Take the Reader's Perspective
Posted on December 4, 2007
Jay Belsky (bio) describes writing as a form of marketing.
It’s hard to write about something or about results that you don’t find interesting. You’ve got to find a way to get excited about them. Hopefully you’re excited about them to begin with. You don’t have to turn them into Mount Everest, but writing for publication is ultimately marketing. You’ve got to market a set of ideas. You’ve got to be persuasive. I’m not trying to make it cheap. I’m just trying to bring it into perspective that the data just don’t speak for themselves unless you frame them so they do.
You have to be able to tell the person who’s not inside your head why this is important work to do. It may be brain-dead obvious to you, but it’s not brain-dead obvious to somebody else why you chose to do this or why you think that’s important.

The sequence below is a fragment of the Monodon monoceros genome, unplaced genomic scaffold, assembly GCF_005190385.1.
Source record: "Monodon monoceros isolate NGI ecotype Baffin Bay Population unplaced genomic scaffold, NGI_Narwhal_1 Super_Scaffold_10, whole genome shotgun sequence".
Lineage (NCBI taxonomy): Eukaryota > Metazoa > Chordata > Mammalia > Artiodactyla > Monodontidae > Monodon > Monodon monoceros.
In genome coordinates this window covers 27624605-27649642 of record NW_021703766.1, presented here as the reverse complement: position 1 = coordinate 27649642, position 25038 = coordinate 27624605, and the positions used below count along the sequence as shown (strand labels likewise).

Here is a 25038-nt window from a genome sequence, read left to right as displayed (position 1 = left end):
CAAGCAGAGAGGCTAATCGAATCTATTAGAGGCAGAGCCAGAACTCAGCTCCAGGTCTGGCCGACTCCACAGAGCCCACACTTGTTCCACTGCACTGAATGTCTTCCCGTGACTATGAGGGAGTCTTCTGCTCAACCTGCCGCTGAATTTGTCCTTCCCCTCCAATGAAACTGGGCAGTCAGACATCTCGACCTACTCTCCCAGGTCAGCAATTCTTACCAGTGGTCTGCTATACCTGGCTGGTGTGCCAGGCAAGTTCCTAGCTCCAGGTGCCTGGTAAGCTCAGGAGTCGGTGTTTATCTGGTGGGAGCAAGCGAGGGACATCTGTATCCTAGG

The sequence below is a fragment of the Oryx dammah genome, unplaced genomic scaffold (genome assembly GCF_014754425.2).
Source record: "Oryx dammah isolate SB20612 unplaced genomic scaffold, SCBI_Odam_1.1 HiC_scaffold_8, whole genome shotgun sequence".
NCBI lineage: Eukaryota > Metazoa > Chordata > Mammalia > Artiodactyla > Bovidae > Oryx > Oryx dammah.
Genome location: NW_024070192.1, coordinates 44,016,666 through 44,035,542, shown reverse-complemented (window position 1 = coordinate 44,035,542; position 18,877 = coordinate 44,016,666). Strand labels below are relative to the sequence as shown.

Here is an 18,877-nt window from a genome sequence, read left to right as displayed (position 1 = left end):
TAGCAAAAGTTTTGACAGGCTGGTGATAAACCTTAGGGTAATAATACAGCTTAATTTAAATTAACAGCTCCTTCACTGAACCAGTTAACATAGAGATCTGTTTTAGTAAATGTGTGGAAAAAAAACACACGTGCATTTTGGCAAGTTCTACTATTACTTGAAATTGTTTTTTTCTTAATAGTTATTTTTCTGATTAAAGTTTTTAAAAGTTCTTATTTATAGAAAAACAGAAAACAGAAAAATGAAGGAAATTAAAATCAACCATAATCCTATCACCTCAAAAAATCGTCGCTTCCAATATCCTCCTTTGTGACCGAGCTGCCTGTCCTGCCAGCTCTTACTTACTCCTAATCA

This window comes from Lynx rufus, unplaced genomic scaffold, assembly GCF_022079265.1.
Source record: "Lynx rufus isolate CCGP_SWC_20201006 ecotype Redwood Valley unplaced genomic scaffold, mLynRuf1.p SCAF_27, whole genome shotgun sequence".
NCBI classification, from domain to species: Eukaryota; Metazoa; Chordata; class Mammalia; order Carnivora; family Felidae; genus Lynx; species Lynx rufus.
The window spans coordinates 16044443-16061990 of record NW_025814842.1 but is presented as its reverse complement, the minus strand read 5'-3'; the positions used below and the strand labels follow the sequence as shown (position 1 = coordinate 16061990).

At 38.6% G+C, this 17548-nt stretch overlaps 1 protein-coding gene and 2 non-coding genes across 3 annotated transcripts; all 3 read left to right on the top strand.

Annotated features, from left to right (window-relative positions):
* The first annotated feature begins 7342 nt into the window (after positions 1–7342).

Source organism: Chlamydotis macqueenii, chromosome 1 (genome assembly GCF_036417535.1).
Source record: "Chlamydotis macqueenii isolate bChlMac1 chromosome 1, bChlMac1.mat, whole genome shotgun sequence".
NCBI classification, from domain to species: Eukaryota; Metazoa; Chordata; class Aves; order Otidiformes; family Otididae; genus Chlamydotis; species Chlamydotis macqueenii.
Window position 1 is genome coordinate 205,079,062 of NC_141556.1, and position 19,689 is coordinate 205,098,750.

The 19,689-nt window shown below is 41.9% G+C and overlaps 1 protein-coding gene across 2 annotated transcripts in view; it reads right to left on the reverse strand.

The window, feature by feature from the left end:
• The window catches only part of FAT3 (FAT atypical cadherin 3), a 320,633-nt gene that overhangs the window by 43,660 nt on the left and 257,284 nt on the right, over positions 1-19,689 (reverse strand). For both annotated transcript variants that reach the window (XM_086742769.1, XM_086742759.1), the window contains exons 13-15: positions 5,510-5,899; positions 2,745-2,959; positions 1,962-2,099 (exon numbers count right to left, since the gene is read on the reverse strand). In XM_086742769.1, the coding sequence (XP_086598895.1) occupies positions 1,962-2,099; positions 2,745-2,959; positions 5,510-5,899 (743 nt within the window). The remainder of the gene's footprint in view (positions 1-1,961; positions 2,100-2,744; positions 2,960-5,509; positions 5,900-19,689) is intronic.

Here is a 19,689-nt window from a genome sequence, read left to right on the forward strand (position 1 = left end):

One of the real challenges for any writer is to realize what they assume is already known and what’s implicit to them and turn that and make it explicit.
So you’ve got to continually ask yourself, “Why am I saying this,” and also, “What does the person reading this need to know,” and, “What am I assuming he or she knows?” So you have to be skilled at taking the perspective of the reader rather than presuming that the reader’s going to be able to get into your head the same way you do. The fact is there’s so much out there to read these days that unless you grab that reader and make it effortless for them more or less with clear communication, they’re going to move onto something else.
Excerpted from interview with researcher at the 2007 SRCD Biennial Meeting in Boston, MA.
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